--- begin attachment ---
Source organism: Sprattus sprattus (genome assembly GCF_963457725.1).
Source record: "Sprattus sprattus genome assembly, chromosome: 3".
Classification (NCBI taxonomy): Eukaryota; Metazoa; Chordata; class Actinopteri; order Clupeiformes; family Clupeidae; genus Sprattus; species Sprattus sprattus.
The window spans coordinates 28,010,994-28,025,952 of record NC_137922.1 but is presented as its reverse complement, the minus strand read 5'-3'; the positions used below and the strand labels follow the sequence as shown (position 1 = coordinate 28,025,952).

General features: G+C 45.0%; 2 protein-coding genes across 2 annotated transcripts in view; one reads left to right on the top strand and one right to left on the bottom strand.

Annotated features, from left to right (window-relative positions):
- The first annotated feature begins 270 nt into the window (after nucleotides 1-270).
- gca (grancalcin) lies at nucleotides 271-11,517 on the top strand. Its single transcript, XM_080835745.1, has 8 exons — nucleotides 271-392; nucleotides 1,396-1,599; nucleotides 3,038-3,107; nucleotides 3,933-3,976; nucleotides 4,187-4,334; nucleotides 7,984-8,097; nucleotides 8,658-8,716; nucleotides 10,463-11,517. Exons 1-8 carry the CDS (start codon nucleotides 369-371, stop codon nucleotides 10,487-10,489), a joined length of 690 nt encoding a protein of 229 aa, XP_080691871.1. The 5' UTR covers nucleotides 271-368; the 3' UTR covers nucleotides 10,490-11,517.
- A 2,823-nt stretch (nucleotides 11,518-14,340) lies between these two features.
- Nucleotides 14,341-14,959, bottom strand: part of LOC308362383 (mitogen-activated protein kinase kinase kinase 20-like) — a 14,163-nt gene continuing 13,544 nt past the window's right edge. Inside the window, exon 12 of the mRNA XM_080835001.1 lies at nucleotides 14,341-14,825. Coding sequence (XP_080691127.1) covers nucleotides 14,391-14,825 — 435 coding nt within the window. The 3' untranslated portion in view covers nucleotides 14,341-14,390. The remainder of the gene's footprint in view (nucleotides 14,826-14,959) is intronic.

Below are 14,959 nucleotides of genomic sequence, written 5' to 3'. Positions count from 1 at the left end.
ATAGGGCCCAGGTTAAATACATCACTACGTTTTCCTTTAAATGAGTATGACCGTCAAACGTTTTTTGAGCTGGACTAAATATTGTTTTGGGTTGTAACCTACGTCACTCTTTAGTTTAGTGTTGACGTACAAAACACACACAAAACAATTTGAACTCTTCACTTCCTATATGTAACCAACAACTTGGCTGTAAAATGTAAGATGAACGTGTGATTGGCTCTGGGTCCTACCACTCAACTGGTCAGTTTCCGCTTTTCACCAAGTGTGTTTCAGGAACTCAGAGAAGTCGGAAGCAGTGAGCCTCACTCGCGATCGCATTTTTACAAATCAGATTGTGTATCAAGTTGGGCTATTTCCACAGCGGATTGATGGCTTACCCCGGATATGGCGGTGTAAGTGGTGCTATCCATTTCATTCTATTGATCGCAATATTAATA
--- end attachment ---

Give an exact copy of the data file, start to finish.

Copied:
Source organism: Sprattus sprattus (genome assembly GCF_963457725.1).
Source record: "Sprattus sprattus genome assembly, chromosome: 3".
Classification (NCBI taxonomy): Eukaryota; Metazoa; Chordata; class Actinopteri; order Clupeiformes; family Clupeidae; genus Sprattus; species Sprattus sprattus.
The window spans coordinates 28,010,994-28,025,952 of record NC_137922.1 but is presented as its reverse complement, the minus strand read 5'-3'; the positions used below and the strand labels follow the sequence as shown (position 1 = coordinate 28,025,952).

General features: G+C 45.0%; 2 protein-coding genes across 2 annotated transcripts in view; one reads left to right on the top strand and one right to left on the bottom strand.

Annotated features, from left to right (window-relative positions):
- The first annotated feature begins 270 nt into the window (after nucleotides 1-270).
- gca (grancalcin) lies at nucleotides 271-11,517 on the top strand. Its single transcript, XM_080835745.1, has 8 exons — nucleotides 271-392; nucleotides 1,396-1,599; nucleotides 3,038-3,107; nucleotides 3,933-3,976; nucleotides 4,187-4,334; nucleotides 7,984-8,097; nucleotides 8,658-8,716; nucleotides 10,463-11,517. Exons 1-8 carry the CDS (start codon nucleotides 369-371, stop codon nucleotides 10,487-10,489), a joined length of 690 nt encoding a protein of 229 aa, XP_080691871.1. The 5' UTR covers nucleotides 271-368; the 3' UTR covers nucleotides 10,490-11,517.
- A 2,823-nt stretch (nucleotides 11,518-14,340) lies between these two features.
- Nucleotides 14,341-14,959, bottom strand: part of LOC308362383 (mitogen-activated protein kinase kinase kinase 20-like) — a 14,163-nt gene continuing 13,544 nt past the window's right edge. Inside the window, exon 12 of the mRNA XM_080835001.1 lies at nucleotides 14,341-14,825. Coding sequence (XP_080691127.1) covers nucleotides 14,391-14,825 — 435 coding nt within the window. The 3' untranslated portion in view covers nucleotides 14,341-14,390. The remainder of the gene's footprint in view (nucleotides 14,826-14,959) is intronic.

Below are 14,959 nucleotides of genomic sequence, written 5' to 3'. Positions count from 1 at the left end.
ATAGGGCCCAGGTTAAATACATCACTACGTTTTCCTTTAAATGAGTATGACCGTCAAACGTTTTTTGAGCTGGACTAAATATTGTTTTGGGTTGTAACCTACGTCACTCTTTAGTTTAGTGTTGACGTACAAAACACACACAAAACAATTTGAACTCTTCACTTCCTATATGTAACCAACAACTTGGCTGTAAAATGTAAGATGAACGTGTGATTGGCTCTGGGTCCTACCACTCAACTGGTCAGTTTCCGCTTTTCACCAAGTGTGTTTCAGGAACTCAGAGAAGTCGGAAGCAGTGAGCCTCACTCGCGATCGCATTTTTACAAATCAGATTGTGTATCAAGTTGGGCTATTTCCACAGCGGATTGATGGCTTACCCCGGATATGGCGGTGTAAGTGGTGCTATCCATTTCATTCTATTGATCGCAATATTAATA